I was reading on Facebook, of all places, about someone who said her LinkedIn account was hacked through a third-party app. Yikes. How do I check what third party apps have access to my LinkedIn account??
Just about every social media network allows third party apps to connect and access some – or all – of your profile and account information. From your address to your friend list, what groups you’re in to how often you post, all of that information we all tend to willingly share with third parties. And then there’s the “let’s simplify login” issue which is where most of these apps sneak into your Twitter, Facebook or LinkedIn account: Rather than establish a separate account for each and every service, we’re all too quick to click on the “Login With Facebook” button or similar.
It never fails to amaze me when I check on my Twitter, Facebook or LinkedIn account how many third party apps have been granted permission to access my data, that’s for sure. For example, when I show you how to check on your LinkedIn account, you’ll see that I had twenty (20!) different third party sites and apps that I’d granted permission to access my own account. That’s a lot of other sites to keep track of, and if one was hacked, it’s entirely believable that they could snag some of my account data without me ever realizing it.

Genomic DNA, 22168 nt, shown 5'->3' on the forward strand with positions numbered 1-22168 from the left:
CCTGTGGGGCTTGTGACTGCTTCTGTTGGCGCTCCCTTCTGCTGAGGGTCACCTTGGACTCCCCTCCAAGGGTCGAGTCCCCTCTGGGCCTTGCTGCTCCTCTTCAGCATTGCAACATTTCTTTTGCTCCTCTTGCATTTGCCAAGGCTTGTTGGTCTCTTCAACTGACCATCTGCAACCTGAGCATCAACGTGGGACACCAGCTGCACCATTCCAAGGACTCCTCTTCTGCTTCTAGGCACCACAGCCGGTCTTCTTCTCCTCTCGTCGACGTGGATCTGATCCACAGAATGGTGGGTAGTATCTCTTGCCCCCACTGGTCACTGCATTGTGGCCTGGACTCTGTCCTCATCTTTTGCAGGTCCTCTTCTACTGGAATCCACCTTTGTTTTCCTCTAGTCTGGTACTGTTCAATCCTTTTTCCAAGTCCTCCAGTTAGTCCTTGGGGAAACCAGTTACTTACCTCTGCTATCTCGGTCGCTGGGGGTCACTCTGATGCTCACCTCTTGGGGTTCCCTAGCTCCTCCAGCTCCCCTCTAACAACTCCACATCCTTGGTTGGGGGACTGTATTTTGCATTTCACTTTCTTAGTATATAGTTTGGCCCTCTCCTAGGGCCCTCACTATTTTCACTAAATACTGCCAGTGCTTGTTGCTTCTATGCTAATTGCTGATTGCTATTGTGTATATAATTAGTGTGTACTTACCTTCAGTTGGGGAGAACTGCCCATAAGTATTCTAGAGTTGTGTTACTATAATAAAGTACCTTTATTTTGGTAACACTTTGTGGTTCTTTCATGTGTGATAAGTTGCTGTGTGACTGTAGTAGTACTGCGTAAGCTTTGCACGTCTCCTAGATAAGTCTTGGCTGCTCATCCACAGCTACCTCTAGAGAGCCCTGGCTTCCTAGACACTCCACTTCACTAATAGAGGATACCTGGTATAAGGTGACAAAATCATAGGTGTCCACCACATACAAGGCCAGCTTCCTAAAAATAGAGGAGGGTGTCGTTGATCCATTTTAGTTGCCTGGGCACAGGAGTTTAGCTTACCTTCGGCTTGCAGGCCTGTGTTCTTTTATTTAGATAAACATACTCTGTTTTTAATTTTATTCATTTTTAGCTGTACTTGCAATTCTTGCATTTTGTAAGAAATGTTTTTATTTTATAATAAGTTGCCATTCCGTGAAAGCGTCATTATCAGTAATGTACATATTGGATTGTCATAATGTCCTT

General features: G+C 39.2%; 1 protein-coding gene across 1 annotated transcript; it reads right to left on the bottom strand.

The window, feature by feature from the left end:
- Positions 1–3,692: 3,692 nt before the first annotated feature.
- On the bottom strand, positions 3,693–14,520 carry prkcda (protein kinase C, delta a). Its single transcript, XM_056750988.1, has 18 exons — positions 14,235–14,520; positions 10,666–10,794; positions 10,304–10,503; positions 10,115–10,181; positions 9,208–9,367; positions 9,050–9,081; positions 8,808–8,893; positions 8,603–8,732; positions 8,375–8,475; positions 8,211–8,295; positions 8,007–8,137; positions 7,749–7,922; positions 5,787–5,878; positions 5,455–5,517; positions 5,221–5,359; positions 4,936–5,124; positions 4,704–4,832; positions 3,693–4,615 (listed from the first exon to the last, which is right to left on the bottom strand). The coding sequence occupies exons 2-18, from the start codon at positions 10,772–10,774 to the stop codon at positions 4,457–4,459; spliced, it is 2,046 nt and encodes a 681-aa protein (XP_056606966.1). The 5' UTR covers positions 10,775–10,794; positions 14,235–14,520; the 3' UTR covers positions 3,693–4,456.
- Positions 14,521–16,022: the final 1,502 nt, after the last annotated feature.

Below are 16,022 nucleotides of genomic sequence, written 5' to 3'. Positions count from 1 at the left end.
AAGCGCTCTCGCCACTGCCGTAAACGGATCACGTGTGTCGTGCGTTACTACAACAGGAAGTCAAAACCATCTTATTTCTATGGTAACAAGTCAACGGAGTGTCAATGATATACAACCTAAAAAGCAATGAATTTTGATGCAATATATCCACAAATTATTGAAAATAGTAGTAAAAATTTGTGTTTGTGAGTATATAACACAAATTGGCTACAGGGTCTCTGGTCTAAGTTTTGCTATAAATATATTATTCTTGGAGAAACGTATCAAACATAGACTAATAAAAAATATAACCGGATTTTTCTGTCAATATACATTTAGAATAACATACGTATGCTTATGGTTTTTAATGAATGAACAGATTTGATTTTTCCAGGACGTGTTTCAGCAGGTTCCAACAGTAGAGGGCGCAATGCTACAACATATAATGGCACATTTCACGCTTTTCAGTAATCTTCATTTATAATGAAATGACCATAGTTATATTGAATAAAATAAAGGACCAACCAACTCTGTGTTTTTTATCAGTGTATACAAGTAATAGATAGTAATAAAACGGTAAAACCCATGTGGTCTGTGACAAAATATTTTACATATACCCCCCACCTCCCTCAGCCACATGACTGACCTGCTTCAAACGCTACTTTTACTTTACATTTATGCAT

So. So let’s talk about how you can jump onto LinkedIn, check what apps and sites you’ve granted access to your account, and how you can cut ’em off and clean things up! To start, log in and click on your profile pic “mini” image on the top right:
As you can see above, you’ll want to choose “Settings & Privacy” from the Account area. That takes you to a page with lots and lots of different options.
Somewhere down the page, however, is a section labelled “Partners and Services”:
You want to find “Permitted Services” and then click on the word “Change” on the right.
That will open up a window immediately below with a list of every app you’ve connected to your LinkedIn account:
You can see the first three of those I’ve allowed: Newsle, About.me and CES 2018.
Further down there are more, including these two that I don’t even know what they do or how they got on the list in the first place:
Fortunately, it’s easy to remove or retract permission for them to access your account with a single click on “Remove“. No window pops up to confirm, there’s no feedback, the entries just… vanish!
Here’s something to keep in mind too: If you are over enthused chopping apps out from the list, the worst case scenario is that you need to re-authorize one of the sites you visit when you realize it ended up on your chop list. No harm, no foul, no long-term adverse effect. In other words, delete away!
When I’m done, I’ve gotten rid of over 50% of these apps:
Phew. Much better. Now, how about you?
Tip: Ready to become a LinkedIn power user? Check out our extensive LinkedIn help here on the site!